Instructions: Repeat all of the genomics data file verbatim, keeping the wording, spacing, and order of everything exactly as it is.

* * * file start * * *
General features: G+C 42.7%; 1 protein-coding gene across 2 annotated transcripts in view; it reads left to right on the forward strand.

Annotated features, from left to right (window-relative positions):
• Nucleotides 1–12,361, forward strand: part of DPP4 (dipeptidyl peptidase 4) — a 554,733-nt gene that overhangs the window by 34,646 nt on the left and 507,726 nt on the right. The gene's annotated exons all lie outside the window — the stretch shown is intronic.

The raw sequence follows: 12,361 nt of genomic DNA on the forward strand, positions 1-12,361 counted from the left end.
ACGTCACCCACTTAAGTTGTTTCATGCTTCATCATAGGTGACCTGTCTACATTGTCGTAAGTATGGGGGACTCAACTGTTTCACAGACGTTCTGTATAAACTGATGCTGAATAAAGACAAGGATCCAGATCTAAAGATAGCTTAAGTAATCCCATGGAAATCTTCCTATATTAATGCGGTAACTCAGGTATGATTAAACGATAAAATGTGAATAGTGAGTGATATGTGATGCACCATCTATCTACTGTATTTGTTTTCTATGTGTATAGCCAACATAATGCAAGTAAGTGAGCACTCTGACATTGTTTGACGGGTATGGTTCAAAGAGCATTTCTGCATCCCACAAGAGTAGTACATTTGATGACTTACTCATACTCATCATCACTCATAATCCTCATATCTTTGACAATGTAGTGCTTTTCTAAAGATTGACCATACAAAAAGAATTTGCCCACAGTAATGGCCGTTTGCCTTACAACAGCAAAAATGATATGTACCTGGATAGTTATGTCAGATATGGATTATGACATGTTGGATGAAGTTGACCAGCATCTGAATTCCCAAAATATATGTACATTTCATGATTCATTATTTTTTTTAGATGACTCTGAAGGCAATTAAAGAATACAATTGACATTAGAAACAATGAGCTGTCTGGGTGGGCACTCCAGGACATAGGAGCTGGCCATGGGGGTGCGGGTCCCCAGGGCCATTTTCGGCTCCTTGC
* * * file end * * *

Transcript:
General features: G+C 42.7%; 1 protein-coding gene across 2 annotated transcripts in view; it reads left to right on the forward strand.

Annotated features, from left to right (window-relative positions):
• Nucleotides 1–12,361, forward strand: part of DPP4 (dipeptidyl peptidase 4) — a 554,733-nt gene that overhangs the window by 34,646 nt on the left and 507,726 nt on the right. The gene's annotated exons all lie outside the window — the stretch shown is intronic.

The raw sequence follows: 12,361 nt of genomic DNA on the forward strand, positions 1-12,361 counted from the left end.
ACGTCACCCACTTAAGTTGTTTCATGCTTCATCATAGGTGACCTGTCTACATTGTCGTAAGTATGGGGGACTCAACTGTTTCACAGACGTTCTGTATAAACTGATGCTGAATAAAGACAAGGATCCAGATCTAAAGATAGCTTAAGTAATCCCATGGAAATCTTCCTATATTAATGCGGTAACTCAGGTATGATTAAACGATAAAATGTGAATAGTGAGTGATATGTGATGCACCATCTATCTACTGTATTTGTTTTCTATGTGTATAGCCAACATAATGCAAGTAAGTGAGCACTCTGACATTGTTTGACGGGTATGGTTCAAAGAGCATTTCTGCATCCCACAAGAGTAGTACATTTGATGACTTACTCATACTCATCATCACTCATAATCCTCATATCTTTGACAATGTAGTGCTTTTCTAAAGATTGACCATACAAAAAGAATTTGCCCACAGTAATGGCCGTTTGCCTTACAACAGCAAAAATGATATGTACCTGGATAGTTATGTCAGATATGGATTATGACATGTTGGATGAAGTTGACCAGCATCTGAATTCCCAAAATATATGTACATTTCATGATTCATTATTTTTTTTAGATGACTCTGAAGGCAATTAAAGAATACAATTGACATTAGAAACAATGAGCTGTCTGGGTGGGCACTCCAGGACATAGGAGCTGGCCATGGGGGTGCGGGTCCCCAGGGCCATTTTCGGCTCCTTGC